Be Strong and Courageous (Part 2)

“Be strong and courageous, because you will lead these people to inherit the land I swore to their ancestors’” (Joshua 1:6). Last time I discussed that strong and courageous leadership starts with submission to God. This time, I want to discuss how strong and courageous leadership means standing strong and being courageous in the face of adversity. 

To recap, God forbade an entire generation of Israelites from entering the promised land due to their lack of faith and unbelief. They wandered the desert for forty years as the last of that generation died off. At the end of that time, the Lord calls on Joshua to lead the next generation of Israelites into the land that was promised to their ancestors (I went into more detail in my last post, and I encourage you to go back and read Part 1 if you haven’t yet). 

You need to keep in mind the type of people Joshua “inherited” as a leader. Their parents were whiners, complainers, unfaithful, doubtful; I mean the list could go on and on. After forty years of wandering around listening to the previous generation bicker and complain, their attitude had to have worn off on their kids, right? After the Lord told Joshua to lead with strength and courage, to keep the law Moses had given the nation of Israel always on his lips, meditating on it day and night, he convened the whole assembly of Israelites together. He told them what the Lord had told him, and this is how the Israelites responded:

Just as we fully obeyed Moses, so we will obey you. Only may the Lord your God be with you as He was with Moses. Whoever rebels against your word and does not obey it, whatever you may command them, will be put to death. Only be strong and courageous. (Joshua 1:16-18).

Only be strong and courageous. Jericho was the first city the Lord told Joshua to conquer. However, there were specific rules that needed to be followed. For example, Joshua commanded: 

The city and all that is in it are to be devoted to the Lord. Only Rahab the prostitute and all who are with her in her house shall be spared because she hid the spies we sent. But keep away from the devoted things so that you will not bring about your own destruction by taking any of them. Otherwise you will make the camp of Israel liable to destruction and bring trouble on it. All the silver and gold and the articles of bronze and iron are sacred  to the Lord and must go into His treasury. (Joshua 6:17-19)

However, greed filled the heart of Achan, and he took some of the devoted items. And just as Joshua warned, the Lord’s anger burned against Israel. As Joshua and Israel approached Ai, Joshua sent scouts to observe the inhabitants of the land. When the scouts returned, they told Joshua that not all of the army had to go, “for only a few people lived there” (Joshua 7:3). Joshua orders only a couple thousand men to go to battle. However, their army was decimated. The book of Joshua says, “At this, the hearts of the people melted in fear and became like water.” Not very strong or courageous.

Joshua finds himself face down at the ark of the Lord complaining to the Lord saying: 

Why did you ever bring these people across the Jordan to deliver us into the hands of the Amorites to destroy us? If only we had been content to stay on the other side of the Jordan! Pardon your servant, Lord. What can I say, now that Israel has been routed by its enemies? The Canaanites and the other people of the country will hear about this, and they will surround us and wipe out our name from the earth. What, then, will you do for Your great name?” (Joshua 7:7-9)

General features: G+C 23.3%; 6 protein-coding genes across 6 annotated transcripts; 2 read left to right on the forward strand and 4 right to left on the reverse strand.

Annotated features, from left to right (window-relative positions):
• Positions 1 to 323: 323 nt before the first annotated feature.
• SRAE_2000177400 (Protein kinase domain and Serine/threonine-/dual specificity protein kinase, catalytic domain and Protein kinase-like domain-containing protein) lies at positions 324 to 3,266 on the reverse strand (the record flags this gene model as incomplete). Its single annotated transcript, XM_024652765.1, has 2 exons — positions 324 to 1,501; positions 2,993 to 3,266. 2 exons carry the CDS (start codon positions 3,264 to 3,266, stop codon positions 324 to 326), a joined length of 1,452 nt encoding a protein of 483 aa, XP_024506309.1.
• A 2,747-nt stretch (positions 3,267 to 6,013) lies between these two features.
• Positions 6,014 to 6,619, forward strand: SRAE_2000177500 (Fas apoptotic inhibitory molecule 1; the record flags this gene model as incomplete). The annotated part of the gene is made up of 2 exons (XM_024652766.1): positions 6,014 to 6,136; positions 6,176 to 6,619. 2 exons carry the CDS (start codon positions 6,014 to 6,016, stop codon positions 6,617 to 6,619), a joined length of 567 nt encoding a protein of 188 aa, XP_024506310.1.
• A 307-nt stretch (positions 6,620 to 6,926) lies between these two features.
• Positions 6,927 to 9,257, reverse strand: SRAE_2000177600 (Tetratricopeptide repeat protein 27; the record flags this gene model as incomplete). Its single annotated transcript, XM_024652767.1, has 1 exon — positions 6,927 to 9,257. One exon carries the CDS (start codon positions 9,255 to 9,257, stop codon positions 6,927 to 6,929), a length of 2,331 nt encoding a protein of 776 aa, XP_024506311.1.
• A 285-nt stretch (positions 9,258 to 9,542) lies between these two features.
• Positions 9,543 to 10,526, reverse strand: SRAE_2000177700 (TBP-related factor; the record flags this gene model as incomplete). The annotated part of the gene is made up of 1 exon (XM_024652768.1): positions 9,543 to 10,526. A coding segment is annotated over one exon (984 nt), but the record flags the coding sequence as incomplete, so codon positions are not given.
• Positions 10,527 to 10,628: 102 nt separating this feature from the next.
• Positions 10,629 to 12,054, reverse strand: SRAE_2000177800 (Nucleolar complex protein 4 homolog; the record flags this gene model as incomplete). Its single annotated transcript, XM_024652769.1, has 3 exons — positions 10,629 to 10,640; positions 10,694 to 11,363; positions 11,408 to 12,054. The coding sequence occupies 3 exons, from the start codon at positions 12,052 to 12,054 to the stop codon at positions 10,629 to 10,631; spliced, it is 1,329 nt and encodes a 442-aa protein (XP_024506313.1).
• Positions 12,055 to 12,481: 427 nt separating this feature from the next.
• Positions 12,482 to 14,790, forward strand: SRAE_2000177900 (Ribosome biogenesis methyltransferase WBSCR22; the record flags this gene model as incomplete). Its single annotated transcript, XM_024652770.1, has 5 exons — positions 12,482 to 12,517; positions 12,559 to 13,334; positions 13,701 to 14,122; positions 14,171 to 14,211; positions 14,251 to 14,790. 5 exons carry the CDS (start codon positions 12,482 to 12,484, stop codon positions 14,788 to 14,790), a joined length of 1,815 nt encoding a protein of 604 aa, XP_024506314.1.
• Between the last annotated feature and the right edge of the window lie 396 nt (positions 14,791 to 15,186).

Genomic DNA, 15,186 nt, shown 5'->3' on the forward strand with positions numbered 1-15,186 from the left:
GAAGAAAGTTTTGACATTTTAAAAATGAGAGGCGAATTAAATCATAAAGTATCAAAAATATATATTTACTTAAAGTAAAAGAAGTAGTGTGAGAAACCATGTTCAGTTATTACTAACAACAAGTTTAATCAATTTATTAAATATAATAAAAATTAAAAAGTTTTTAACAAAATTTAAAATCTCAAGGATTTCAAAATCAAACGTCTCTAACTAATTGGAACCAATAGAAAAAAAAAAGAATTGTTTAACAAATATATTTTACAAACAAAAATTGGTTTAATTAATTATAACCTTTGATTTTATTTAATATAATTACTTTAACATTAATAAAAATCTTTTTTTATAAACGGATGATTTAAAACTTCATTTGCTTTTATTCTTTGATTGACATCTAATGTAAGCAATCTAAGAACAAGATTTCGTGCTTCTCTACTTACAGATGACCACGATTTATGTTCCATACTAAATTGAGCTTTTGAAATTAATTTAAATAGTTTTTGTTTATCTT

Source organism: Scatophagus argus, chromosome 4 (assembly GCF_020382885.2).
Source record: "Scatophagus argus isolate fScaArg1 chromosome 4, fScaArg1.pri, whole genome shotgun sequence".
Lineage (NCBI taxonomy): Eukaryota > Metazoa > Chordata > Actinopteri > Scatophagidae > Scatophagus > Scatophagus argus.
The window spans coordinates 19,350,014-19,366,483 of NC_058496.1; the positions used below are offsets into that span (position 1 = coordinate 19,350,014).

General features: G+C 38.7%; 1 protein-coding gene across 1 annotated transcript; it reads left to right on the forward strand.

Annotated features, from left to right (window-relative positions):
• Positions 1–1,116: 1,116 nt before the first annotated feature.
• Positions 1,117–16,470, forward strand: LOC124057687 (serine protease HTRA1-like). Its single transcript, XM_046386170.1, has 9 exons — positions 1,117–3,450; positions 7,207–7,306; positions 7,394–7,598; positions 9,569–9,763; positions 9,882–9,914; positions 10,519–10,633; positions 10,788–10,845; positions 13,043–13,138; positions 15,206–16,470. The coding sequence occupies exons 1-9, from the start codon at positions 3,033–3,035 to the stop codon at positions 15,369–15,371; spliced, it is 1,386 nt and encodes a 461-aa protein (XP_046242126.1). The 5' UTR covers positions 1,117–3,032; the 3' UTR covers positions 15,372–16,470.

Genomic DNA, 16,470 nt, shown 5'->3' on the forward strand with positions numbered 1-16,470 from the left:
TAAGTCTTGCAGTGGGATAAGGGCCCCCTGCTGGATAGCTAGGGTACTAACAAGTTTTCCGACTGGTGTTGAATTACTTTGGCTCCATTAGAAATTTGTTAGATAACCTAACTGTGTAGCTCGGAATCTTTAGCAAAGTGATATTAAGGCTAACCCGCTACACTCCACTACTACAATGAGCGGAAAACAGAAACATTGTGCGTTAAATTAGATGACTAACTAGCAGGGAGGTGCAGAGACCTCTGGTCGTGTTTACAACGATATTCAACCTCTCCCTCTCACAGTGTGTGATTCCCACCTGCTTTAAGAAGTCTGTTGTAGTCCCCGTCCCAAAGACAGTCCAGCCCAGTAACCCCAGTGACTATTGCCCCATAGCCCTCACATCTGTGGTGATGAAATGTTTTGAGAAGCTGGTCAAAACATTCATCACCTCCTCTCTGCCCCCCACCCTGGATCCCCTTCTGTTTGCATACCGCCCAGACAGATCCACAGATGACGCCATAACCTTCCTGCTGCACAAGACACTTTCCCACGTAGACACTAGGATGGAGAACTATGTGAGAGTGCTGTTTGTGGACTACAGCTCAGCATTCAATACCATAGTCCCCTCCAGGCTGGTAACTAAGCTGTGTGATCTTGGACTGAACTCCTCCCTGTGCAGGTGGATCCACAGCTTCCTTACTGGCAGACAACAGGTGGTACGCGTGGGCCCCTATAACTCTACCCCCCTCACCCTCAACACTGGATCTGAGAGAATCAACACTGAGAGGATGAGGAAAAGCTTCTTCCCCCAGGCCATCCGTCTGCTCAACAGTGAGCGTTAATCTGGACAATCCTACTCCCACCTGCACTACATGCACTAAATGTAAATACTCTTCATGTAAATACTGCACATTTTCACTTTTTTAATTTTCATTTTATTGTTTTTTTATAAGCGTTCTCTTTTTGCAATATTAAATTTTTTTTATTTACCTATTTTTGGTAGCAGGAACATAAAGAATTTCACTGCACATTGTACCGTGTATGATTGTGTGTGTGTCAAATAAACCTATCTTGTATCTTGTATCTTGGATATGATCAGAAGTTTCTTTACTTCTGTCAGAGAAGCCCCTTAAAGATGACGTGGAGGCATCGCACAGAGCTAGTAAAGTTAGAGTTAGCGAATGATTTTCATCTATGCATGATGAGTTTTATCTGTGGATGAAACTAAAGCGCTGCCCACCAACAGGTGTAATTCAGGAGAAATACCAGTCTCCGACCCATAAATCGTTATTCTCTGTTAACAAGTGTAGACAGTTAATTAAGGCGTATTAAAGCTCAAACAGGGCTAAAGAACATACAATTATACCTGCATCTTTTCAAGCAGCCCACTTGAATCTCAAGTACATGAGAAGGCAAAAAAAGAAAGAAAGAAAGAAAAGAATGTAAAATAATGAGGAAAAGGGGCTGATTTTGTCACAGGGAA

What happened to “be strong and courageous”? What happened to trust in the Lord? The Lord’s response is priceless. “The Lord said to Joshua, ‘Stand up! What are you doing down on your face? Israel has sinned. That is why the Israelites cannot stand against their enemies” (Joshua 7:10-11a, 12). The Israelites created the problem, but more importantly, one man caused the problem; Achan. Ultimately, Achan’s sin is found out and he and his family are destroyed. (Side note: Listen and obey what the Lord says, or our destruction is ever before us). 

It took one battle loss for Joshua to lose his courage and strength. He started to whine and complain, just as the previous generation did. He thought it would have been better to stay on the other side of the Jordan than to listen and follow the Lord. In the face of adversity, Joshua lost his composure, his strength, and his courage. Instead of humbly seeking the Lord, he complained to the Lord about his situation. And what does the Lord say? “STAND UP!”

Anyone in leadership will tell you that adversity comes with the position. However, we have two choices when adversity comes our way: Fall on our face and complain, or stand up and humbly seek the Lord’s guidance. Joshua is called to lead with strength and courage. As stated in my last post, we know that starts with submission to God. It is then followed by standing firm against adversity and humbly seeking the Lord. It is important to always remember the command the Lord gave to Joshua:  

Be careful to obey all the law my servant Moses gave you; do not turn from it to the right or to the left, that you may be successful wherever you go. Keep this Book of the Law always on your lips, meditate on it day and night, so that you may be careful to do everything written in it. THEN you will be prosperous and successful. (Joshua 1:7-8)

Leadership is not for the faint of heart. It is a position that takes strength and courage. Adversity will come, and when it does, don’t fall down in a pitty party, or start thinking the grass was greener on the other side. Stand up, humble yourself, seek the Lord, and be STRONG and COURAGEOUS!

As always, stay humble and serve well!

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